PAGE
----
Monthly Archives: July 2018

Avocado Toast and Chai

From there we headed to Richmond, and had dinner at a brasserie.  We met our old friend Mike, from Opcode, Saturday morning, meeting at a place which definitely had fresh-squeezed orange juice.  It also had an entire section on its menu dedicated to avocado toast.  They were quite generous with the avocado; ours also had radishes on it.  When did avocado toast become shorthand for everything Trump voters hate?  It seems arbitrary, but “Insensitivity bordering on cruelty to displaced industrial workers trying to raise families” takes too long to say.

We then spent a few hours at the Virginia Museum of Fine Arts, which had a great Art Deco furniture collection, a large Tiffany collection including four eggs, and much more.  And then off to Mike and Val’s place in Reston, in the Virginia suburbs of D.C.

Sunday we drove into D.C. and met our friend Seth, also from the Opcode days.  He was there with his 15-yr-old programmer son Austin.  We had some excellent vegetables and fish at Ethiopic, and then proceeded halfway down the block to Sidamo, where we had great coffee (espresso-based, and also traditionally-brewed Ethopian-style) and Sidamo Chai Leben, which was pretty sweet but very interestingly spiced.  Afterwards, we went to the National Gallery of Art, parked nearby on the street, and saw the Sally Mann exhibition, and part of an exhibition on “Outliers”, which was mostly about the reactions of “professional” artists to “outsider art”.  We drove back to Reston, and walked to a neighborhood place in a small mall.

Monday we said goodbye, drove back to the National Mall, accepted how much it would cost to park, parking someplace which was unnecessarily far away, and returned to the National Gallery to complete the “outliers” and to see as much other stuff as we could in the amount of time we had.  We stopped at a Bolivian restaurant in Falls Church for lunch, put gas in the car, and returned it to Dulles, where we began the pair of Southwest flights taking us home via Denver, arriving in SF at 12:30 AM.  My friend Kahlil was sweet and picked us up and took us home.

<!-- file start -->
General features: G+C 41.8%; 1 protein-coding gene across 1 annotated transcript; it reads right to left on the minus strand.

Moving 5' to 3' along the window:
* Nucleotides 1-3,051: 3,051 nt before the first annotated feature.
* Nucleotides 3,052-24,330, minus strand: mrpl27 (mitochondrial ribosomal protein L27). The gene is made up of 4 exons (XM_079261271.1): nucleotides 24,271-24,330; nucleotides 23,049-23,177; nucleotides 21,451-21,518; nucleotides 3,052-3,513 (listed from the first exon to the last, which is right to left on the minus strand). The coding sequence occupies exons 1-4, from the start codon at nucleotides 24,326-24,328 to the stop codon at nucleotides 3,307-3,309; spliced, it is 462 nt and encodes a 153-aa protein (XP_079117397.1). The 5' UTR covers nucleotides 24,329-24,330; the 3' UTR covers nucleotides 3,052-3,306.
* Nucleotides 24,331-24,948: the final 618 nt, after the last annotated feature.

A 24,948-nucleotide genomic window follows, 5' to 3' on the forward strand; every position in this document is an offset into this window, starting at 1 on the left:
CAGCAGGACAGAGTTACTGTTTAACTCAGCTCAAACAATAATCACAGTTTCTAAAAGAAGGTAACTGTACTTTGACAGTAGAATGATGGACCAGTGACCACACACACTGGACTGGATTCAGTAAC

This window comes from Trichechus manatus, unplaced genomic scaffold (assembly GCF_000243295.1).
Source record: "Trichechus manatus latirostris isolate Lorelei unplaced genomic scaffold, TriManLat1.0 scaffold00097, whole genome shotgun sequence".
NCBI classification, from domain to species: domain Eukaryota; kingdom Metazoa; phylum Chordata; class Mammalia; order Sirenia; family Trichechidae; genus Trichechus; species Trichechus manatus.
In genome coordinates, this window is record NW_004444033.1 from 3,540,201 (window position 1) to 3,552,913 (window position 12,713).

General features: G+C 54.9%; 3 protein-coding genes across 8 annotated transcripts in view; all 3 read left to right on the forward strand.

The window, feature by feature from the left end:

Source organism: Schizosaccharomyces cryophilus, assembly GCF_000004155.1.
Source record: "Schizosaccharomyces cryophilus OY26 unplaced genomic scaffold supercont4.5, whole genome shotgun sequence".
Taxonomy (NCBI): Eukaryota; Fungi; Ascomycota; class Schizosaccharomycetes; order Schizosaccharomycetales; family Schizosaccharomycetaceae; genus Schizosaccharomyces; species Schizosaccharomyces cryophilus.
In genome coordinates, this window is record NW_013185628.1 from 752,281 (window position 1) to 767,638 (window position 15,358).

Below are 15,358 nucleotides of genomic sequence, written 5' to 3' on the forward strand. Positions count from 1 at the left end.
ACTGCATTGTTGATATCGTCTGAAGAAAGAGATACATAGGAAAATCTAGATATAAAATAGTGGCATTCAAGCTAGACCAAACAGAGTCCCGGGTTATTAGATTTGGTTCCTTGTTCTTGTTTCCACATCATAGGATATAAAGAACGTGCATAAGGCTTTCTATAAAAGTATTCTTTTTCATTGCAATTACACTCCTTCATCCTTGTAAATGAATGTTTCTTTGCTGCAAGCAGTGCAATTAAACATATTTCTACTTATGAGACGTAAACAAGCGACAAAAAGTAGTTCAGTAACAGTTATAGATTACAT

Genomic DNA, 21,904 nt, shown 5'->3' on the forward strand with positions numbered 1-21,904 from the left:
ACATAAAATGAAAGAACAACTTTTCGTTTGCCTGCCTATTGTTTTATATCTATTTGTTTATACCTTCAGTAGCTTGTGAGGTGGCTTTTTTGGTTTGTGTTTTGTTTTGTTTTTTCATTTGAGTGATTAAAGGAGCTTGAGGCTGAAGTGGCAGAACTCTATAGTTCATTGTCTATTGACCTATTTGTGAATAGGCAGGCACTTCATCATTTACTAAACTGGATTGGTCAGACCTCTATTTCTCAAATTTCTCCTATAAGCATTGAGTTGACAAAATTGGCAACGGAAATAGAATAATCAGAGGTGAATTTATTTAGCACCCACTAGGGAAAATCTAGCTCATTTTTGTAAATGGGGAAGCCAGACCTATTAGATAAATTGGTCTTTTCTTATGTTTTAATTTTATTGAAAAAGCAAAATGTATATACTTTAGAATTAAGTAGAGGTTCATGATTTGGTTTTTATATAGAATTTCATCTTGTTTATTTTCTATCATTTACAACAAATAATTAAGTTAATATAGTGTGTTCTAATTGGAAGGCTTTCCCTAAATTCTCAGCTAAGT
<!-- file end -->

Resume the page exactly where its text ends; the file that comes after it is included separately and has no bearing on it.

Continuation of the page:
Musical Instruments of Appalachia, part 2

Thursday morning we drove off to Johnson City, Tennessee, to see a friend of Ray’s.  He had been a programmer his entire career and was engaging in the fad of Swedish Death Cleaning.  I looked up Swedish Death Cleaning in Google.  It appears to derive from one recent book.  I can’t find any references to the topic reliably before about 2016.  Google Date Search is not very clever.  They will tell you something was dated in 2009 but the text you were looking for might be on that page with a 2017 date.  It’s a hard problem.

We then drove up to the Blue Ridge Parkway, and went on a walk through a rhododendron forest.  Untortunately it was not yet in bloom.  We did see two completely different kinds of trillium than we have in California.  It’s a nice drive, there are no stop signs anywhere on it.  We stopped just across the Virginia border to spend the night.  We could have stayed in Mount Airy, NC, the inspiration for Mayberry, but instead we went to Hillsville, VA, which was much less expensive.  With few dining options, we found a so-so Mexican place.

I learned a new word there, from the ESPN big screen:  Cornholing.  Actually, I already knew the word, but if you’re in Dixie, it means something completely different.  It means beanbag-tossing.  They fill the little bags with corn, see, and toss them into holes.